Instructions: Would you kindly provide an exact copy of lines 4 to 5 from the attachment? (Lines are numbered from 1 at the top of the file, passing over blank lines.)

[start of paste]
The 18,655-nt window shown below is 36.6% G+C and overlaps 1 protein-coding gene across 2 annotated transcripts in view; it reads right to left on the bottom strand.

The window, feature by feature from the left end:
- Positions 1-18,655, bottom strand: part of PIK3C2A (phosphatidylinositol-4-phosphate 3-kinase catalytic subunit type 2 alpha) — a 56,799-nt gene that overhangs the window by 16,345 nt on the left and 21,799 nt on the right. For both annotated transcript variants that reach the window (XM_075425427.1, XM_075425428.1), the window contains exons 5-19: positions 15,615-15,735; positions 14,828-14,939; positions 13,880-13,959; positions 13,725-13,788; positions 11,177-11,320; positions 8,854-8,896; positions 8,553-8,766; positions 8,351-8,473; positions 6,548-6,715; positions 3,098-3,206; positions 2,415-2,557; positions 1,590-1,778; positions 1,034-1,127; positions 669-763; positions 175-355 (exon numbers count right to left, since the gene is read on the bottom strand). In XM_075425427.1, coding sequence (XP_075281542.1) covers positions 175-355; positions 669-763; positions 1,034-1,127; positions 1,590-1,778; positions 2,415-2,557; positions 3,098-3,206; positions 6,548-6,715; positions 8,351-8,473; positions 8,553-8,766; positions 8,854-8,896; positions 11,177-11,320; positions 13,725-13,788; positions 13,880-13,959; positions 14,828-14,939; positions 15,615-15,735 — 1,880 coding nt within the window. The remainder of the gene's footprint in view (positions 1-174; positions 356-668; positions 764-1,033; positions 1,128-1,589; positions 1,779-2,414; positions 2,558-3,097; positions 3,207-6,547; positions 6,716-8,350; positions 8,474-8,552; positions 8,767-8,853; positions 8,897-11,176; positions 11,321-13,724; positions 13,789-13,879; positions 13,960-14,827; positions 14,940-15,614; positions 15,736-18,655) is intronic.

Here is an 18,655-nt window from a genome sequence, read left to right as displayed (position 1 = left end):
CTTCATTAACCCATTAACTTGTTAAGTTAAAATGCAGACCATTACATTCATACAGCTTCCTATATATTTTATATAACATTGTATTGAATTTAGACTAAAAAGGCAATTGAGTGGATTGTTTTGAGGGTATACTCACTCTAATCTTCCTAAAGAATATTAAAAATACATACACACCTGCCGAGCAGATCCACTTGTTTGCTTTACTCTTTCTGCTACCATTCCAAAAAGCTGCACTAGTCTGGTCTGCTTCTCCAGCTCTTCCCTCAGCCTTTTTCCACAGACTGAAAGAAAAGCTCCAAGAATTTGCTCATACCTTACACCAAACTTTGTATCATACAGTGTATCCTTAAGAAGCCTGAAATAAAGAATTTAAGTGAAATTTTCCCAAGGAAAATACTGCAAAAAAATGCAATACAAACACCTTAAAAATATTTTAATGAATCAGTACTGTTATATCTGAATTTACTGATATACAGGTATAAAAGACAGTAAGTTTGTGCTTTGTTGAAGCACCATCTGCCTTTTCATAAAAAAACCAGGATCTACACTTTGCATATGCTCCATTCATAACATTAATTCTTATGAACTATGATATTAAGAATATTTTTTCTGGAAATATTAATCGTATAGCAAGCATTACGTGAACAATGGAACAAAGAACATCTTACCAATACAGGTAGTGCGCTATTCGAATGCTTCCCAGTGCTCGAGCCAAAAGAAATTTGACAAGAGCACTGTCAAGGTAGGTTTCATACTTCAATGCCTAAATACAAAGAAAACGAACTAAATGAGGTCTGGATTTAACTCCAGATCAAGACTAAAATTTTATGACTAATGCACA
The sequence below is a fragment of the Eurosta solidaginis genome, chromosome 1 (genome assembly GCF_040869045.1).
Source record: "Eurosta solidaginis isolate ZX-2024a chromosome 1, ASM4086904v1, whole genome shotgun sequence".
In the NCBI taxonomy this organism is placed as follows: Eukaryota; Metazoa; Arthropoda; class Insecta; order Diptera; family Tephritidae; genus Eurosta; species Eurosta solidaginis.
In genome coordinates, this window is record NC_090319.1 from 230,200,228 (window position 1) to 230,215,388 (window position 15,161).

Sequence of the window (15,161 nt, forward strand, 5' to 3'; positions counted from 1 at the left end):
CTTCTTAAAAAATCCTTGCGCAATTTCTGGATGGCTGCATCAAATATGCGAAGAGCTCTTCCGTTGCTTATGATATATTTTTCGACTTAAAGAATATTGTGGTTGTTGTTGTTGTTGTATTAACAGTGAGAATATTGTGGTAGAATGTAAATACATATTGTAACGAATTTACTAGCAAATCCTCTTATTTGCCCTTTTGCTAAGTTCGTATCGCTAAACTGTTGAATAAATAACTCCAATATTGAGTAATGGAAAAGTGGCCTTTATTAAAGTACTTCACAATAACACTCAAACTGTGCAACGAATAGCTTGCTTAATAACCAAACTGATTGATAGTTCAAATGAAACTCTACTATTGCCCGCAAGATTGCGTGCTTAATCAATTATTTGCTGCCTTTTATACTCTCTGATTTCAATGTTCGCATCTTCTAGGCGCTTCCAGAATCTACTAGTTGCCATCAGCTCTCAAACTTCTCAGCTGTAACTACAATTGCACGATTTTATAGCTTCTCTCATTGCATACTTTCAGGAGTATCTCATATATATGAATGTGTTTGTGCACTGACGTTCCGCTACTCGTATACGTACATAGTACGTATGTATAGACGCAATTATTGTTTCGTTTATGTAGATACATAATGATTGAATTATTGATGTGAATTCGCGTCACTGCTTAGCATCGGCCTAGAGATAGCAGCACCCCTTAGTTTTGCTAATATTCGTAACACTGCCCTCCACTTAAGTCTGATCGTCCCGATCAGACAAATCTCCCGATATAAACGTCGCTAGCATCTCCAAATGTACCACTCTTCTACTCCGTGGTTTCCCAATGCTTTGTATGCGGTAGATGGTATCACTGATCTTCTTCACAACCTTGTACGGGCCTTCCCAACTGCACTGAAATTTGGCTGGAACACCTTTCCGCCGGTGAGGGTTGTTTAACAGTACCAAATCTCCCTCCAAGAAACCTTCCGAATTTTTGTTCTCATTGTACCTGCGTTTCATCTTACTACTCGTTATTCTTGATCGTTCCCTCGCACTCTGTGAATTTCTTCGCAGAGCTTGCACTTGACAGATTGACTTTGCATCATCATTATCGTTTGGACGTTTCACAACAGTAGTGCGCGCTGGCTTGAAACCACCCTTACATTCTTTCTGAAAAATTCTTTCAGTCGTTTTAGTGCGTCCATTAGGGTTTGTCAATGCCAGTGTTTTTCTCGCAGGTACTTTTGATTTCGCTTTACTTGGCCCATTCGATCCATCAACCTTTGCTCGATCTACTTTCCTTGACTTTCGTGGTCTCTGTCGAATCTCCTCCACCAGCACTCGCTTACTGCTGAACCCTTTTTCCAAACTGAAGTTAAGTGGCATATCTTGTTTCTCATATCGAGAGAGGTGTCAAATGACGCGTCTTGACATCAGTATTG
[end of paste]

Here is an 18,655-nt window from a genome sequence, read left to right as displayed (position 1 = left end):
CTTCATTAACCCATTAACTTGTTAAGTTAAAATGCAGACCATTACATTCATACAGCTTCCTATATATTTTATATAACATTGTATTGAATTTAGACTAAAAAGGCAATTGAGTGGATTGTTTTGAGGGTATACTCACTCTAATCTTCCTAAAGAATATTAAAAATACATACACACCTGCCGAGCAGATCCACTTGTTTGCTTTACTCTTTCTGCTACCATTCCAAAAAGCTGCACTAGTCTGGTCTGCTTCTCCAGCTCTTCCCTCAGCCTTTTTCCACAGACTGAAAGAAAAGCTCCAAGAATTTGCTCATACCTTACACCAAACTTTGTATCATACAGTGTATCCTTAAGAAGCCTGAAATAAAGAATTTAAGTGAAATTTTCCCAAGGAAAATACTGCAAAAAAATGCAATACAAACACCTTAAAAATATTTTAATGAATCAGTACTGTTATATCTGAATTTACTGATATACAGGTATAAAAGACAGTAAGTTTGTGCTTTGTTGAAGCACCATCTGCCTTTTCATAAAAAAACCAGGATCTACACTTTGCATATGCTCCATTCATAACATTAATTCTTATGAACTATGATATTAAGAATATTTTTTCTGGAAATATTAATCGTATAGCAAGCATTACGTGAACAATGGAACAAAGAACATCTTACCAATACAGGTAGTGCGCTATTCGAATGCTTCCCAGTGCTCGAGCCAAAAGAAATTTGACAAGAGCACTGTCAAGGTAGGTTTCATACTTCAATGCCTAAATACAAAGAAAACGAACTAAATGAGGTCTGGATTTAACTCCAGATCAAGACTAAAATTTTATGACTAATGCACA